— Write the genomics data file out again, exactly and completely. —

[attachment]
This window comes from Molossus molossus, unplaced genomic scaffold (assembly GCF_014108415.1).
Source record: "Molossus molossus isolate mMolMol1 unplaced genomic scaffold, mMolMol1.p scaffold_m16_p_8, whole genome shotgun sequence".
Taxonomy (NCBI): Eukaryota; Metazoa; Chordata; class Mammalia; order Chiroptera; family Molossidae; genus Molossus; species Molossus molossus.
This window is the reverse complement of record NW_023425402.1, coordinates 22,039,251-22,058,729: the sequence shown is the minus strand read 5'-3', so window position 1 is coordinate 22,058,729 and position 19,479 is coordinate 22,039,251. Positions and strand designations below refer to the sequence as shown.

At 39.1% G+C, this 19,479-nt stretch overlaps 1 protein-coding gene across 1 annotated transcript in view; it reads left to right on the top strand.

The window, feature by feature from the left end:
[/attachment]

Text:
This window comes from Molossus molossus, unplaced genomic scaffold (assembly GCF_014108415.1).
Source record: "Molossus molossus isolate mMolMol1 unplaced genomic scaffold, mMolMol1.p scaffold_m16_p_8, whole genome shotgun sequence".
Taxonomy (NCBI): Eukaryota; Metazoa; Chordata; class Mammalia; order Chiroptera; family Molossidae; genus Molossus; species Molossus molossus.
This window is the reverse complement of record NW_023425402.1, coordinates 22,039,251-22,058,729: the sequence shown is the minus strand read 5'-3', so window position 1 is coordinate 22,058,729 and position 19,479 is coordinate 22,039,251. Positions and strand designations below refer to the sequence as shown.

At 39.1% G+C, this 19,479-nt stretch overlaps 1 protein-coding gene across 1 annotated transcript in view; it reads left to right on the top strand.

The window, feature by feature from the left end: